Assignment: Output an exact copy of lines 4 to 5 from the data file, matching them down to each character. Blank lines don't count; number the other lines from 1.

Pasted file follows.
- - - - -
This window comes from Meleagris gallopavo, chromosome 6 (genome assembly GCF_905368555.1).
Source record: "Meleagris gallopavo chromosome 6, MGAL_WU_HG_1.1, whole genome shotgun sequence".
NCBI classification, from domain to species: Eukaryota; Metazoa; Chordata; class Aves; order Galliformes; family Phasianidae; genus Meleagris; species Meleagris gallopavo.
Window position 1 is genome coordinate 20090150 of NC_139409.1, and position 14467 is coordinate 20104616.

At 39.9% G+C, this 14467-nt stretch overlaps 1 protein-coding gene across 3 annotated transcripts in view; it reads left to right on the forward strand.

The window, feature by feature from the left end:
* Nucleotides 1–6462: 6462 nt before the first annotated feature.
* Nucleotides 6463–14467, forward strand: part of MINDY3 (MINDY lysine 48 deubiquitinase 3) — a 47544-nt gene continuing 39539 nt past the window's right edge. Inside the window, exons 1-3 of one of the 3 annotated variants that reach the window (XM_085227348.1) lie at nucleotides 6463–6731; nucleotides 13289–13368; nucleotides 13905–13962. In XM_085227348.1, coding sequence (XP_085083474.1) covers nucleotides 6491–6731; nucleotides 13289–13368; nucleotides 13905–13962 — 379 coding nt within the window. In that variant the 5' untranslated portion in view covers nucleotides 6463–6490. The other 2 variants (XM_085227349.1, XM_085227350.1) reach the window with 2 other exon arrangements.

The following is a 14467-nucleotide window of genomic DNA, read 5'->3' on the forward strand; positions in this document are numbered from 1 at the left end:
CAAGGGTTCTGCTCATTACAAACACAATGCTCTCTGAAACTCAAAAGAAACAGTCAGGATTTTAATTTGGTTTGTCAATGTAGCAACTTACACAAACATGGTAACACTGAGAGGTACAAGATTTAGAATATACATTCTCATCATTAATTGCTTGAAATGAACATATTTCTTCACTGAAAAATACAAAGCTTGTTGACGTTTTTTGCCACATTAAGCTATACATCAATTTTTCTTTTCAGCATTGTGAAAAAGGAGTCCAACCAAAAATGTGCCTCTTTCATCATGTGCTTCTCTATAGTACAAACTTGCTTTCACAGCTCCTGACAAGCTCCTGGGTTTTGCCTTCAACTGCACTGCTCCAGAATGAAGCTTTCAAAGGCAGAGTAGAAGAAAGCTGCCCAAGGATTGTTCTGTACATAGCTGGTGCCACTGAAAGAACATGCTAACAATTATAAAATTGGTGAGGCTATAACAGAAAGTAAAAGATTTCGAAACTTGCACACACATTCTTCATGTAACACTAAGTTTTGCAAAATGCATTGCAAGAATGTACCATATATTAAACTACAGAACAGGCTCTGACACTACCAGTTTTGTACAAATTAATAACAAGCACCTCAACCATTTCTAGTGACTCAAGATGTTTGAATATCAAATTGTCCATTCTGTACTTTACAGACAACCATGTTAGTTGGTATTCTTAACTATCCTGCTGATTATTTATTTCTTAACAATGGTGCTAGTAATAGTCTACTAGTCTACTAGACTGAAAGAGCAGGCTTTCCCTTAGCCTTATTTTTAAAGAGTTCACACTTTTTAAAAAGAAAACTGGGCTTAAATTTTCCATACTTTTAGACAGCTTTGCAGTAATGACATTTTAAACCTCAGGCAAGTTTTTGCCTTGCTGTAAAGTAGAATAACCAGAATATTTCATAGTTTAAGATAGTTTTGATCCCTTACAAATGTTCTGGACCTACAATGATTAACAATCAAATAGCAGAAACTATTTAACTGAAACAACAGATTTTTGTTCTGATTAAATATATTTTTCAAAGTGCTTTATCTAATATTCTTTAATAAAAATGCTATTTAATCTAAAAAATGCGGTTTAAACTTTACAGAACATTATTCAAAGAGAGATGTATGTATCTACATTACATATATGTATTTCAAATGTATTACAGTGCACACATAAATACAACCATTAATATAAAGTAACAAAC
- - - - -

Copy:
Window position 1 is genome coordinate 20090150 of NC_139409.1, and position 14467 is coordinate 20104616.

At 39.9% G+C, this 14467-nt stretch overlaps 1 protein-coding gene across 3 annotated transcripts in view; it reads left to right on the forward strand.